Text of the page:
COVID-19 and the Future of the American City

City dwellers across the country are seeing the places they live and the things they took for granted upended, and may change their behavior, and the American City, as a result.

Stay at home orders, closures of public space, work from home orders, etc. have changed the way that we all look at shared space. Collaboration, gathering, and density, which were viewed by city planners and sociologists as positive outcomes, are now tinted with a different brush. The threats of viral outbreak coupled with worldwide terror activities have redefined the virtue of public space.

From the agora in ancient Greece, democracy and the free exchange of ideas has been associated with the public square. Over time that public square evolved from being provided by the state, to occupying a more differentiated space. Office lobbies, malls, coffee shops, and restaurants have become our public square. In these places, we engage with others and practice social norms.

In order to access better public spaces, people have been moving to urban centers. However, with precautions related to COVID-19, the public spaces and jobs that many choose to live near have closed.

Socially Distant park goers at Brooklyn’s Prospect Park (NY Times)

What is a city without public space?

By definition a city is simply a place where a large number of people live closely. The municipal structure, zoning, parks, and public transport are simply modern byproducts of that core idea. However, without the ability to experience those around us, interact, exchange ideas, and work together, the virtues of living closely disappear.

Unfortunately living in densely packed areas at the current moment is associated with liability and overvalue. The liability of an increased threat of contracting coronavirus due to proximity; And the overvalue of your investment in a home, as you are no longer able to access those services to which you pay a premium to live near.

However, look closer and you can still find the efficiencies and hopes of a city flicker. The nightly balcony dance parties and applause for first responders. The well stocked grocery and premium food delivery services. Access to better medical care and government services. Some of the comforts of a city still exist, however they have been diluted. The magic and romance of city life is not present.

LA traffic has disappeared amid a statewide stay at home order.

The Great Divide

Although every state in the US has over 300 coronavirus cases, the reaction across the country is quite varied. In South Carolina people are still going to work, while in San Francisco they have been living under a stay at home order for over a month. While many states have stay at home orders, they appear to be more strictly followed in the denser parts of the city while in the suburbs midday traffic can still be found.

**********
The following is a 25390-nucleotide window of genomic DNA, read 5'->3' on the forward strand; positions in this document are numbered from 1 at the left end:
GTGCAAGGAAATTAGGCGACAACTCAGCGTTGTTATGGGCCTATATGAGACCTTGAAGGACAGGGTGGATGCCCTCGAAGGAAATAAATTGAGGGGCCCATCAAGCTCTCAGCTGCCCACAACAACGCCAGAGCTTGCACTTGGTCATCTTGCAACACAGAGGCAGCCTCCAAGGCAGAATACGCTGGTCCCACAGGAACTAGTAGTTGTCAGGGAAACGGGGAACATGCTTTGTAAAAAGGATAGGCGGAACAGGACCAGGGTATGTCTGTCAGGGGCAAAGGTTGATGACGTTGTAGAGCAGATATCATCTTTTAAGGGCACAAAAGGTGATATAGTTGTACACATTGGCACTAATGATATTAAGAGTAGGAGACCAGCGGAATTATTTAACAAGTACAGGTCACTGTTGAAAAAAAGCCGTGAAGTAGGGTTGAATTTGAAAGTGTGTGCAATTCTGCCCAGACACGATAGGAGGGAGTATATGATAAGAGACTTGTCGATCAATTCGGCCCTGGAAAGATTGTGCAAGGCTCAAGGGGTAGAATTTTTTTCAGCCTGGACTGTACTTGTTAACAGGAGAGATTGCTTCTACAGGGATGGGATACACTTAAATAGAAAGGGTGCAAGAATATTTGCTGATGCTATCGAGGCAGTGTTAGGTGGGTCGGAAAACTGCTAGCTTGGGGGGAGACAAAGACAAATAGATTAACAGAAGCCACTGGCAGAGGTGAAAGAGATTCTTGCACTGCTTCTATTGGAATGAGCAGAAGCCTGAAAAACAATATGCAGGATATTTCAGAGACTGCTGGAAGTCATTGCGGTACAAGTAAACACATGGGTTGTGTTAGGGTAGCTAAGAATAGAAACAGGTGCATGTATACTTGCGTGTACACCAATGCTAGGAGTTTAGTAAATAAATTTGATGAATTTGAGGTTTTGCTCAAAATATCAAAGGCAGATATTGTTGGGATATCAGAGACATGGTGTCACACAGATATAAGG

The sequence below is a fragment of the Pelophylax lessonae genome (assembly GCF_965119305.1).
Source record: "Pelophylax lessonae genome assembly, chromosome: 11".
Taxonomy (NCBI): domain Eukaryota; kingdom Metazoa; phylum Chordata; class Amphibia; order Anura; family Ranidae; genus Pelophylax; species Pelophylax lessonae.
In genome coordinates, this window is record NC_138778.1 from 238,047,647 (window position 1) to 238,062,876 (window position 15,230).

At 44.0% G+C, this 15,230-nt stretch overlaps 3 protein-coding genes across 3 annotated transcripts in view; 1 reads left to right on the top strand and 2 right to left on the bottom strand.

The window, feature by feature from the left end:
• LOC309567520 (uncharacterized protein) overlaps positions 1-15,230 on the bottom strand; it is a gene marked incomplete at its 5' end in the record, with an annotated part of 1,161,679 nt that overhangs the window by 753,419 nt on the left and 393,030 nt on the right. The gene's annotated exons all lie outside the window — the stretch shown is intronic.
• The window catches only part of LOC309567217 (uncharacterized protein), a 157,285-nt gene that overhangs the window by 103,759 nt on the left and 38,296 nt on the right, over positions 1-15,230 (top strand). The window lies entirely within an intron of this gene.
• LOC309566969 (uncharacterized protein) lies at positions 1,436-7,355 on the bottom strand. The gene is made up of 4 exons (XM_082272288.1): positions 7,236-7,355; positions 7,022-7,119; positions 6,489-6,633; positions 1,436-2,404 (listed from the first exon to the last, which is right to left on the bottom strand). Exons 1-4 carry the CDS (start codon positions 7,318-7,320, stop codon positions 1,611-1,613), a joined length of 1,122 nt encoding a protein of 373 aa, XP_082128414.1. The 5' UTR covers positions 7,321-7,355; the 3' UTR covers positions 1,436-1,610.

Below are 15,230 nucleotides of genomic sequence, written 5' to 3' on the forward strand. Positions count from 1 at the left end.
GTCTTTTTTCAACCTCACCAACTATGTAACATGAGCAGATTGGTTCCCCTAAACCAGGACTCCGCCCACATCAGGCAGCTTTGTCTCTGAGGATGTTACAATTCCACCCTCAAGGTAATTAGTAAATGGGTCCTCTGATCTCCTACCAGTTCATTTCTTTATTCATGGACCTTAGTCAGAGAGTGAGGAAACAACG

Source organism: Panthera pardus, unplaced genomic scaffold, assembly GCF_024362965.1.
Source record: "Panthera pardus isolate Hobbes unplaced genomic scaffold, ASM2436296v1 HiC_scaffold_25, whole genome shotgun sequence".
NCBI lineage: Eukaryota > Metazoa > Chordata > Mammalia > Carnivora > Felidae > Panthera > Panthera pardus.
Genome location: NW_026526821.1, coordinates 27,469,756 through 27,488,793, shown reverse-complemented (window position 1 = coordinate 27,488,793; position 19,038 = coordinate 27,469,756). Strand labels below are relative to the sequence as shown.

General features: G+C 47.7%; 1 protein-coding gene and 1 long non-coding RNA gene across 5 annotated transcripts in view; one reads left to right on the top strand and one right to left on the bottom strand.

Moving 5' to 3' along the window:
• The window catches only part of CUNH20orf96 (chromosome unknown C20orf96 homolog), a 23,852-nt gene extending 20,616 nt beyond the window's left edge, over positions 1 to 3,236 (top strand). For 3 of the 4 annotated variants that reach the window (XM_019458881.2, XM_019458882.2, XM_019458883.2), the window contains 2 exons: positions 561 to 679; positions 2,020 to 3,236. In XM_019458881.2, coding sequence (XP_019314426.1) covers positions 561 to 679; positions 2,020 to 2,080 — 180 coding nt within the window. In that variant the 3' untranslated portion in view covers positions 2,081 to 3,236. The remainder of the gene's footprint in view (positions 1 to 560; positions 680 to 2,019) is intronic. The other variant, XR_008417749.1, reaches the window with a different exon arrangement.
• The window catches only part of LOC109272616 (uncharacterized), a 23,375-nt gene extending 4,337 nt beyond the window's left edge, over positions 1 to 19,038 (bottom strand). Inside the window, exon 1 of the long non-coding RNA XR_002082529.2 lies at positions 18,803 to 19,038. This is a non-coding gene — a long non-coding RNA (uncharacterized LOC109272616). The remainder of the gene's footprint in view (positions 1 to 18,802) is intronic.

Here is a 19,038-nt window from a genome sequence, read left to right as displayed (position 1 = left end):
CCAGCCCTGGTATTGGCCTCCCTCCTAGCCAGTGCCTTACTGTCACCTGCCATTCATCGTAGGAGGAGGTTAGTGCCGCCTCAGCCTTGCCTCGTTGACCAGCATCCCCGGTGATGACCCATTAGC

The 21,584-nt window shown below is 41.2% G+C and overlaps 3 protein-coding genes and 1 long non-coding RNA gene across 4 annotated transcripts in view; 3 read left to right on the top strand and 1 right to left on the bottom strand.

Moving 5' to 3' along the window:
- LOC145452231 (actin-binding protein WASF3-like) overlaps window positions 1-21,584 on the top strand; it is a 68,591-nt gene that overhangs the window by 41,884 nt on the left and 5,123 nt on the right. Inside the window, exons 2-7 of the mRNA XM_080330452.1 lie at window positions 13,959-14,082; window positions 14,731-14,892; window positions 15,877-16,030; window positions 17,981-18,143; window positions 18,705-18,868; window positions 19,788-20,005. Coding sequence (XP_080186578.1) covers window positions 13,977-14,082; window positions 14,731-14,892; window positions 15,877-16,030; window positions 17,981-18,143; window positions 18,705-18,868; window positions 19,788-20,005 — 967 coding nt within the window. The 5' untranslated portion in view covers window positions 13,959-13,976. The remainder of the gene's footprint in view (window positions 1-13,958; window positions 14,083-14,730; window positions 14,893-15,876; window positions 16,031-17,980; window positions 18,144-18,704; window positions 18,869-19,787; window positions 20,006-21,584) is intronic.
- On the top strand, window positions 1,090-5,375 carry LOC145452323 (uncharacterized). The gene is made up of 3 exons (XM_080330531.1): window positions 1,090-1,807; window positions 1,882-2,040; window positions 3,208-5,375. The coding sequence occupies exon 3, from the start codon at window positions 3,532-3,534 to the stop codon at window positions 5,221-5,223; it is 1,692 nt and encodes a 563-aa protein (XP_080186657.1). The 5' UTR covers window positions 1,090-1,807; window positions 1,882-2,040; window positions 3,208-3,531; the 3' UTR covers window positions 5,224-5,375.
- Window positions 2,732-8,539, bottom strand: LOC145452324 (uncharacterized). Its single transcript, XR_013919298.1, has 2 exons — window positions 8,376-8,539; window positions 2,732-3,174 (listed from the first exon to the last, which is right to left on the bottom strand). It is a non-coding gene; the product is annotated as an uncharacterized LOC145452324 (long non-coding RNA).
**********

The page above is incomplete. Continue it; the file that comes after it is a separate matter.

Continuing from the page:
The urban-rural divide is playing out in our response to the coronavirus, except it is the urban areas that are suffering the most. This is counter to the general trend that has caused people to move to the cities in droves.

Many jobs (~30%) have demonstrated that they can be done from home. These jobs are usually higher paying, white collar jobs, while blue collar, primarily lower paying jobs must be done in person. Those who have the privilege to work from home may see city life as an unnecessary burden, and choose to move. Those who do not have that privilege will remain, lowering the demand, and potentially the cost of living.

The Changing Streetscape

The crisis is going to hit small businesses hardest who do not have reserves to keep them open. Surveys show that only 30% of small businesses have the reserves to last them through a 4 month shutdown. Larger companies have better access to capital and reserves, and will be in a good position after the crisis subsides.

Many mom and pop dining establishments will also be forced to go out of business, paving the way for more national chain brands. Many big box and retail stores, which were already showing steady decline, will be forced to fold or scale back. As this happens, the specialty dining and retail experiences that are associated with big city life may begin to mirror the national chains of suburban strip malls.

If cities become less desirable places to live for wealthier workers, they could move out to the suburbs for more affordable, spacious living, similar to the White Flight of the last century. While this may not happen evenly across metro areas, it is a potential reshuffling of the norms and trends that we have seen build up.

Proximity and Value

While this may seem like a doomsday piece on the death of the American City it is not. It is simply stating a potential reshuffling. A change in norms and trends that we have seen over the past 2 decades. It may not reverse them, but it will damper them. Some of that dampering will stem the tide of gentrification and keep parts of the city affordable. Some of that will limit city budgets, shutter small businesses, and slow new construction.

This will be felt differently across the US. Migration by young families out of New York City will increase, while it may not affect those in Denver. New tele-workers in San Francisco may choose to buy their first home, feeling more comfortable moving away from the city.

We don’t know how many businesses will close or how long the lockdowns will last, or even how many there will be. But it will, and already has affected the way we look at the places we live. Millions of people after 3-4 months of restrictive lockdowns are not going to rush back to business as usual. That simple fact alone means something, and the depth of those perceptions will decide how much this may change the American landscape.

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